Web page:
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The Blooming New January 1, 2012

Posted by The Typist in cryptical envelopment, New Orleans, Shield of Beauty, The Narrative, Toulouse Street.
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The highest of the downtown fireworks were just barely visible through the trees, but that hardly mattered. Lakeview resounded with something like the sounds of battle, a steady crackling like rifle fire and the wump and burst of artillery and the sky was alive with rockets and star shells, the bang whoosh snap pop hiss of burning metallic blossoms in the dark, dissolving into columns of smoke hanging hesitant in the sky then rushing past like a crowd of ghosts fleeing the ecstatic mayhem.

Lakeview announces to the mob that they have no need to crush themselves into Jackson Square but can drive to Gretna and peel off the hundreds to load their car with all the fireworks they need. I suspect they do not know the history of fireworks but as I stand in the street and watch the ancient Chinese art of lifting fiery flowers into heavens, inadvertently hoisting Sun Ra’s shield of beauty, and with these exuberant explosions of Li Tian’s gung pow simultaneously driving away the smoky ghosts and lingering demons of the old year, clearing the air for the new just as last night’s rain washed the new day clean of the last remnants of the old. I sit on the stoop of the backyard smoking and listen to the bells of Holy Rosary and they seem to ring with a clarity not explained by simple tricks of atmospherics. After last night’s purgative pyrotechnics the bells sound not to drive away but to draw together their faithful for the celebration of the old magic, the rite of transubstantiation.

Two crows fly over at a diagonal of the line between the church and their crossing severs ties to the past. The spell is reversed: flesh into bread, blood into wine, the labor and reward of a life moving forward, outdistancing the past. I feel like Scrooge reformed, want to rush into the streets wishing everyone a Happy New Year.

Thank you Lakeview and to everyone, without reservation or exemptions, a Happy New Year.

An Odd Fellow’s Memorial Day May 25, 2008

Posted by The Typist in Toulouse Street.
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“Now, I have come again
to the land of the fair, and the strong, and the wise.
Brothers and sisters of the pale forest,
children of night,
who among you will run with the hunt?
Now night arrives with her purple legion.
Retire now to your tents and to your dreams
Tomorrow we enter the town of my birth.
I want to be ready.”
— Jim Morrison

It is two years Memorial Day since I saw the city’s towers and the white arc of the Superdome rising out of the vast, flat waterscape, my car hurtling southbound on the Causeway at 80 after days of towing my boat at 55 or 60 the entire breadth of the country, ‘OZ pouring in from the radio like a beacon and the lake flashing in the late afternoon sun like the runway lights of some great airport as I prepared to touch down–the white lines hurtling past–at the Final Destination.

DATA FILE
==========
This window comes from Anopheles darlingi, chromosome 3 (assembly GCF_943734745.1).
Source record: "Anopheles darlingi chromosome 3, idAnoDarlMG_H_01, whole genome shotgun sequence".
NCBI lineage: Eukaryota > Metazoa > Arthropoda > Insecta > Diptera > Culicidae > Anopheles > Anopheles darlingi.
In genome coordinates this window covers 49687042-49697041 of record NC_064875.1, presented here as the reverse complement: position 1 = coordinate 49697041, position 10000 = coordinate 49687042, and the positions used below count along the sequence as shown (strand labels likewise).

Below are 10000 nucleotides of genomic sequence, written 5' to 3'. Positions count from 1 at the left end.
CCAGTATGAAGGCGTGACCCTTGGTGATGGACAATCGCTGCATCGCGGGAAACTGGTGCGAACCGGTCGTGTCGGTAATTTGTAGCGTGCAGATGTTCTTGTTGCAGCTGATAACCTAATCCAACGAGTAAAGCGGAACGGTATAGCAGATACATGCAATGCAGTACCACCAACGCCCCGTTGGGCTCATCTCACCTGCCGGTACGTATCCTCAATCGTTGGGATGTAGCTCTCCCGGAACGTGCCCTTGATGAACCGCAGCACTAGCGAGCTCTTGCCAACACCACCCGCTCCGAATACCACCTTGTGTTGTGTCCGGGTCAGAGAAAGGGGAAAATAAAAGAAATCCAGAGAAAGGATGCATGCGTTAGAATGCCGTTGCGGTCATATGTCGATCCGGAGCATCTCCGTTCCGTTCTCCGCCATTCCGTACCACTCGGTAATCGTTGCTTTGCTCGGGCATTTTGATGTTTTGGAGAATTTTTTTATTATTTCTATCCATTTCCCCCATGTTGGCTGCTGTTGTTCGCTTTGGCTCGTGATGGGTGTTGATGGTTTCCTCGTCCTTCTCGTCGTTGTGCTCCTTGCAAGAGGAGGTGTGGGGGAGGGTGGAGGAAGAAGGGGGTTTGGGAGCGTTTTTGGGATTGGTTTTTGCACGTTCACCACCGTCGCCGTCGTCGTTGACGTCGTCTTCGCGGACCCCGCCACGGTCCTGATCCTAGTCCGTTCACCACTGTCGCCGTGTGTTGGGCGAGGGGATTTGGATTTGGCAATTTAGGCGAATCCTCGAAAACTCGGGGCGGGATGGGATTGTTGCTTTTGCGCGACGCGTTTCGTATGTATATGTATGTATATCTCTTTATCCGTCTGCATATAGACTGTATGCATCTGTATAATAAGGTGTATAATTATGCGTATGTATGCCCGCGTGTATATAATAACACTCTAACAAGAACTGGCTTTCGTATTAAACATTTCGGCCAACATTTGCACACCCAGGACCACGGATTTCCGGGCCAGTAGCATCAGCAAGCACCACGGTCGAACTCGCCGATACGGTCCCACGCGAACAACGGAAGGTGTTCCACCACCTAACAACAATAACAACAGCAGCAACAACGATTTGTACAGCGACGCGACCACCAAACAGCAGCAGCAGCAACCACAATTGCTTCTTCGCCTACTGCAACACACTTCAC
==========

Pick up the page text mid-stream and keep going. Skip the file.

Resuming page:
And then I am rolling down Causeway Boulevard in the perfectly American stripmallandia of Metairie, past the old Lakeside Shopping Center and the corner where Harry Lee’s family Chinese restaurant, the House of Lee, once stood. Thinking I will stop to buy some Abita I opt to go down Veterans Boulevard rather than take the I-10 into town. Instead I am too absorbed by the landscape to remember to stop, too smitten by how little has changed on the mostly dry side of the levees. The familiar landmarks march past–the building once a Shakey’s Pizza but now a sushi place, a convenience store at the Bonnabel Boulevard corner where I bought cigarettes so many years ago that I should not have been allowed. The closer to town the more reassuring it becomes: the Lamplighter lounge, Dorignacs: so little has changed in 20 years. And then I am across the 17th Street Canal and rolling down into the lumpy, camp-pottery bowl that is home.

My wife is sitting on the porch of our new home waiting, the wife I have lived apart from for almost half a year is waiting to show me all she has suffered through to make the shotgun double we bought at Mardi Gras a familiar home, painted in many of the colors we first chose in Fargo and now furnished with our things. And still I go the long way down Polk and pass through Lakeview, crawling down the bad streets past the hollow cottages of old south end. I turn up Canal and point myself toward home, past the drowned sunken gardens on the neutral ground and toward Cemeteries, toward Toulouse Street and the house where the children will join us in another day and make it home in full.

As I passed the assembled Saints and Angels that stand watch over the tombs of Greenwood and St. Patrick–wondering who watches over Odd Fellows behind its high walls–this came to me: like Jesus on his ass I knew I had reached the end of my road, the Golden Gate; I knew that some great fulfillment was at hand. What now, I asked aloud, starting up through the sun roof at a sky wholly blue and empty, and pitilessly hot? What next?

I have come to the appointed place.

Last Haul September 5, 2006

Posted by The Typist in Citizen Journalism, Corps of Engineers, flooding, Hurricane Katrina, Katrina, New Orleans, NOLA, We Are Not OK.
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